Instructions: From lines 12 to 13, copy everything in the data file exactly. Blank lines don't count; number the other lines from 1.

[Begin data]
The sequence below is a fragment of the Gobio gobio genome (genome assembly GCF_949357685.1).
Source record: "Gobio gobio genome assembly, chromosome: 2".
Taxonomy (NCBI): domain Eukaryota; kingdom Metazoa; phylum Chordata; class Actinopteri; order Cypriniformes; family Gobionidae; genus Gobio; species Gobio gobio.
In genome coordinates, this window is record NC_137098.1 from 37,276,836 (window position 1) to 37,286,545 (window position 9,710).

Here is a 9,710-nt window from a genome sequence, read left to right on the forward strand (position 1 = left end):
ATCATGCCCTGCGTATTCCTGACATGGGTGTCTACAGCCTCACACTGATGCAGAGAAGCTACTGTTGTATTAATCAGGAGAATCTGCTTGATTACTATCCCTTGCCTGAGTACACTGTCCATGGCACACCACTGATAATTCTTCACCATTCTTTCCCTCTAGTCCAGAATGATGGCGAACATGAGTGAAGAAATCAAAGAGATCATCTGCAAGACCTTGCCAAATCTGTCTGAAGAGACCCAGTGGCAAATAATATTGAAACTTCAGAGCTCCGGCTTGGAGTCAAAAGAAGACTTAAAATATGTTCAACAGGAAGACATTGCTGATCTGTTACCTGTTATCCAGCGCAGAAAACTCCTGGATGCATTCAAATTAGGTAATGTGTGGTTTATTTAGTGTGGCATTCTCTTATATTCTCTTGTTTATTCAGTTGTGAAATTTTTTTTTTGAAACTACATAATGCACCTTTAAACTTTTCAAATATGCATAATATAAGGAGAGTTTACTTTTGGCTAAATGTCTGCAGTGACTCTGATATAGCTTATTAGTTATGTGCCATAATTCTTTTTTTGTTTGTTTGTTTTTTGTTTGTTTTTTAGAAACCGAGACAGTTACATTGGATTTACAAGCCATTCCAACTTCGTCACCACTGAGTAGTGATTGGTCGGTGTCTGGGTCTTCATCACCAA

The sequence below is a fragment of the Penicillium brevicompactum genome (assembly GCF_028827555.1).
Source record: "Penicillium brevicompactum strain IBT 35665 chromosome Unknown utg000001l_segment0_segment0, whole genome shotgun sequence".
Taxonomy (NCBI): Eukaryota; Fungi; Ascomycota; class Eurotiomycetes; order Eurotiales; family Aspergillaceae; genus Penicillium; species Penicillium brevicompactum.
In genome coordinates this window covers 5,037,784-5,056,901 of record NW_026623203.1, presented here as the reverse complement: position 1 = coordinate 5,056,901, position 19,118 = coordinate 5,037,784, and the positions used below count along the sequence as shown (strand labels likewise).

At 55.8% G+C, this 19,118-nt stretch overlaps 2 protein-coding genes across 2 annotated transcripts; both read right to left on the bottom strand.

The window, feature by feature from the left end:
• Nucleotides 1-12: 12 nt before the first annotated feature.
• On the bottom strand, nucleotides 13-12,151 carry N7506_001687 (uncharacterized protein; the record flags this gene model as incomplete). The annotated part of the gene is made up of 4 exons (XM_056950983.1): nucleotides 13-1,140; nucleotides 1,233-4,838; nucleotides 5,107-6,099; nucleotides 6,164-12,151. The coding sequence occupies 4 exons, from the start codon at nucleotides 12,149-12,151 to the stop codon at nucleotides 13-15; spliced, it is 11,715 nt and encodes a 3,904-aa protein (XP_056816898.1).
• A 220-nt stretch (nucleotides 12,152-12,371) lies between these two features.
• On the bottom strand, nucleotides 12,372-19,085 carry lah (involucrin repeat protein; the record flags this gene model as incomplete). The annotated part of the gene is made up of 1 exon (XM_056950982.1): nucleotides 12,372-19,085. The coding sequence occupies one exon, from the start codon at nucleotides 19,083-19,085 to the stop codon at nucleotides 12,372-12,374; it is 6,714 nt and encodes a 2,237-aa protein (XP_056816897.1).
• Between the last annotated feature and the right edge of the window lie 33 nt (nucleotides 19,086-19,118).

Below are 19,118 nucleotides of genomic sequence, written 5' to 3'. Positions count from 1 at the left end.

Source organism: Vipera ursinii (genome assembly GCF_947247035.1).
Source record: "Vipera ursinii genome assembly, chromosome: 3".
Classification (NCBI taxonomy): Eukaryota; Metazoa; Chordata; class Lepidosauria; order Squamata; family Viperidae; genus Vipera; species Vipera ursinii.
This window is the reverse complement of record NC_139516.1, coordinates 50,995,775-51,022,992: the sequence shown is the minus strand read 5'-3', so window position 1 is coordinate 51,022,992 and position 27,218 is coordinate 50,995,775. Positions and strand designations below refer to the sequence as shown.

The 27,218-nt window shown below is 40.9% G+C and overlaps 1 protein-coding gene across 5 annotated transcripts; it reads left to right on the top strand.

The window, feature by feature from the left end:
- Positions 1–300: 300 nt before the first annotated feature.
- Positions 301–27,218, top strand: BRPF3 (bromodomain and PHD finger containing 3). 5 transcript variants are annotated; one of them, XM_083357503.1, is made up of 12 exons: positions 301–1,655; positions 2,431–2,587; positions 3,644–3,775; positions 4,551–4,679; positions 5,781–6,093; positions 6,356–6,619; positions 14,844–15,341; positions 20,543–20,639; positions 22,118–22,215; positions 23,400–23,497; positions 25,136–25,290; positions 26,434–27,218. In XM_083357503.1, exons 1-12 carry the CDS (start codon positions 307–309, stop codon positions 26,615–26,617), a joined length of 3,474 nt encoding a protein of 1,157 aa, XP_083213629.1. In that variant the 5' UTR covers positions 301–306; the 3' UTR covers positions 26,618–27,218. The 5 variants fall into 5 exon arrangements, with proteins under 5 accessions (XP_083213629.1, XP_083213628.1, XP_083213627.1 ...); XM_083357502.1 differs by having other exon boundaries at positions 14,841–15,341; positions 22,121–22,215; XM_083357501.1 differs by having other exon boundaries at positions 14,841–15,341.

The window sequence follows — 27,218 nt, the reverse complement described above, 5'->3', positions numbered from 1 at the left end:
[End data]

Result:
The window, feature by feature from the left end:
• Nucleotides 1-12: 12 nt before the first annotated feature.